A fascinating article about Carolyn Dowdell ... This is not a recent story but I thought I'd share it with you, with those who have not heard of it ... Very interesting and indeed amazing!
Thesis project stitches together image of the past
By Ileiren Poon, ExpressNews Staff
Carolyn Dowdell talks about her thesis work:
March 11, 2009 - Edmonton-Unwashed, huddled by candlelight and sewing lavish gowns using only a needle, thread and her own worn fingers, a University of Alberta student has recreated the working conditions of a typical 18th-century seamstress and the fine garments she would have turned out for more fortunate women.
"It was long, and hard, sometimes grueling, sometimes painful, and very, very tiring," said Carolyn Dowdell, a master's student in the Department of Human Ecology.
"My hands got really sore. The set of stays, those were really tough. It's a really high concentration of sewing, and you're sewing through several layers. The stays are made up of wool satin, and behind that there are two layers of a linen canvass. So, you're making the boning channels through all those three layers. Then the bottom of the stays is bound with leather, and that's sewn through all of those layers. I was using pliers to pull the needle through."
Driven by a self-admitted obsession with sewing, Dowdell has spared no detail for her thesis project, authenticating six 300-year-old ensembles and the harsh working conditions of their makers. Even so, producing the complicated outfits in five months would have landed her in hot water during the period she was replicating-between 1750 and 1770.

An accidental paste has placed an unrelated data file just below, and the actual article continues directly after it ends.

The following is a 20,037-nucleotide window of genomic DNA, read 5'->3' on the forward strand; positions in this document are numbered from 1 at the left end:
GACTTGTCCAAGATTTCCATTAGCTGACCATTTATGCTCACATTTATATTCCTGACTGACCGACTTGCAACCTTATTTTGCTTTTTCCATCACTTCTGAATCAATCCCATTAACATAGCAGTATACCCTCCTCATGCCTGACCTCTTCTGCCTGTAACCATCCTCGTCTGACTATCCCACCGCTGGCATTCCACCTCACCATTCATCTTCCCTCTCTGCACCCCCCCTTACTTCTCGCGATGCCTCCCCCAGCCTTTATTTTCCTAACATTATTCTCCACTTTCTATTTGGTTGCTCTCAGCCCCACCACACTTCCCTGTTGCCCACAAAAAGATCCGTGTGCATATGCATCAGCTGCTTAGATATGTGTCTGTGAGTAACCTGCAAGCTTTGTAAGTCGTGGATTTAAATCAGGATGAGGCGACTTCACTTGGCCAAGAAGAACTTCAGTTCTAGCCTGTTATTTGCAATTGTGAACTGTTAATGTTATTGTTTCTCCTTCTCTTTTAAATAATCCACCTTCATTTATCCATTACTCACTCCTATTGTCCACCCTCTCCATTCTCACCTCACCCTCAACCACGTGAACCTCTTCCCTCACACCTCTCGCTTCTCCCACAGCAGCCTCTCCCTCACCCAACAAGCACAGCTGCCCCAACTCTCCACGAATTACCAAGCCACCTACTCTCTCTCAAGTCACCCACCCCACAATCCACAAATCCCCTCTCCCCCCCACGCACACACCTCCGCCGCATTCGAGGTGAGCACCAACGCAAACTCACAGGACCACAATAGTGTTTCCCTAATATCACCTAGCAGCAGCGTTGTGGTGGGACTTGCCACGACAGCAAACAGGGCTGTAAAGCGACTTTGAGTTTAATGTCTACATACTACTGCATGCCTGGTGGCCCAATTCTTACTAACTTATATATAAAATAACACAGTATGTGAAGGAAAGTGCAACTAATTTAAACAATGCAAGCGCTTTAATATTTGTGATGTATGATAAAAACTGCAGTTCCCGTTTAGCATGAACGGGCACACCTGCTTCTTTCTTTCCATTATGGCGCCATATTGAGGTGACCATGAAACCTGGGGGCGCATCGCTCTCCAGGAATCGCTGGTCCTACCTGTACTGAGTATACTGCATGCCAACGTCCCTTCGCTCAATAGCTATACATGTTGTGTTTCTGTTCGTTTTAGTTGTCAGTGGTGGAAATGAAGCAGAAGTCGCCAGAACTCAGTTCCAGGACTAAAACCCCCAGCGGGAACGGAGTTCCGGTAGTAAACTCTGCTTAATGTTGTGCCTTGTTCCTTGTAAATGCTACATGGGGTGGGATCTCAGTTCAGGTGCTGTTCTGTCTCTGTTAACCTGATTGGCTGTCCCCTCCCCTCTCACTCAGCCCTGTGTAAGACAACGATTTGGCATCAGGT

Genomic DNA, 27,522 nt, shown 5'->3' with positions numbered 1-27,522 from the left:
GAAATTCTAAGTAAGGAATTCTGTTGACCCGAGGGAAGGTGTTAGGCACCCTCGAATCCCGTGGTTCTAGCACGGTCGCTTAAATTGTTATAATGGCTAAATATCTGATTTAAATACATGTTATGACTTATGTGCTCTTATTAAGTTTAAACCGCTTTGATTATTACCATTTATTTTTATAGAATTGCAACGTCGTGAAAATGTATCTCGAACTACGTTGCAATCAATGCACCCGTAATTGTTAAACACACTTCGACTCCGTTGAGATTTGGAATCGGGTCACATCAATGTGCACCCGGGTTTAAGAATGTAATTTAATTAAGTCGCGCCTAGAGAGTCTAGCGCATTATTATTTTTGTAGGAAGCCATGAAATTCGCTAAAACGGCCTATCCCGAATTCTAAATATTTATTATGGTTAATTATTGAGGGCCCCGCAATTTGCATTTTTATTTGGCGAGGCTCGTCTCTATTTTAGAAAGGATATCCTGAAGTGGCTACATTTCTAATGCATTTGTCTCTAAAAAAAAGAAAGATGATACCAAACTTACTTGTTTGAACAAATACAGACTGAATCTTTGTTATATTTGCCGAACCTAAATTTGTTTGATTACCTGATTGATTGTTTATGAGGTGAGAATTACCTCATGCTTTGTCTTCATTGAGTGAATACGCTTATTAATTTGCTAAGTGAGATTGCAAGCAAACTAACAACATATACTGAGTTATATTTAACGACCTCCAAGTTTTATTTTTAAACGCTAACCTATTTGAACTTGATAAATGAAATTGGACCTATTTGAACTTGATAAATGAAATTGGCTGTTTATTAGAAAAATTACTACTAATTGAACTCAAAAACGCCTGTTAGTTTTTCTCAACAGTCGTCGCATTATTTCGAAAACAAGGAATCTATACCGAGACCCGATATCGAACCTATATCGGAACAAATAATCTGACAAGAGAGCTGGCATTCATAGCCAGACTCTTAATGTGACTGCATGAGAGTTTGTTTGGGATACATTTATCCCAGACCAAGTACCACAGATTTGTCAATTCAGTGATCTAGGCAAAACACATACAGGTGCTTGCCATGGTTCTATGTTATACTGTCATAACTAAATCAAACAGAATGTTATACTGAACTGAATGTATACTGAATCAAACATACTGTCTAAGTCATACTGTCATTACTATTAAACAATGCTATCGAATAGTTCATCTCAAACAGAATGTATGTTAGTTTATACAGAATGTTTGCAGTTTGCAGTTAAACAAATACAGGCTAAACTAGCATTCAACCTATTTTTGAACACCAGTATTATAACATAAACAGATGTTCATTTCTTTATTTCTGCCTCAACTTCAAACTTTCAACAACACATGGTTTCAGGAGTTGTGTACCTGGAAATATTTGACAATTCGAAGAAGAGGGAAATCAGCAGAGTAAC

"If I had been a seamstress back then, working at this pace, I would have been fired," Dowdell laughed. "One of these individual ensembles would have been done in about a week, so all these outfits would have been done in about a month. But those women would have been working even longer hours than I was putting in-12 to 18 hours a day, six days a week."
Following a trip last summer to view antique gowns in the prestigious Museum of London, Dowdell has been working almost every day in her cramped basement apartment to complete the collection of hand-sewn gowns. Toiling only by natural daylight or candle glow, pinched by a tight corset and wearing a plain work dress she made herself, Dowdell sat for hours in a hard wooden chair armed only with a thimble, cutting and stitching natural silks and wools true to the fabrics of the period.
"I wanted to get an idea of the physicality of doing this kind of work in the 18th century, even down to the sanitary conditions, which didn't allow for much bathing," said Dowdell. "These seamstresses were early career women, really, and this project is a way of recognizing their backbreaking work as well as the sumptuous fashions of the time."
All of the pieces are incredibly detailed with handmade, thread-covered buttons, one quilted skirt with about 25,000 tiny hand-done stitches, full ruffles and delicately scalloped edging.
"These are appropriate clothing choices for a middle-class English woman from that time period-merchant class, lower gentry, or clergy," she said. "She wouldn't have been working, but she wasn't wealthy."
The styles wouldn't have changed much as the social status of the wearer changed, said Dowdell. "It's a question of what they're made of-more luxurious fabrics, brocades, embroidery, silver gilt thread and jewels. Those were the things that cost money and showed how much had been spent on clothing. The cost for the labour that went into the pieces was almost nothing."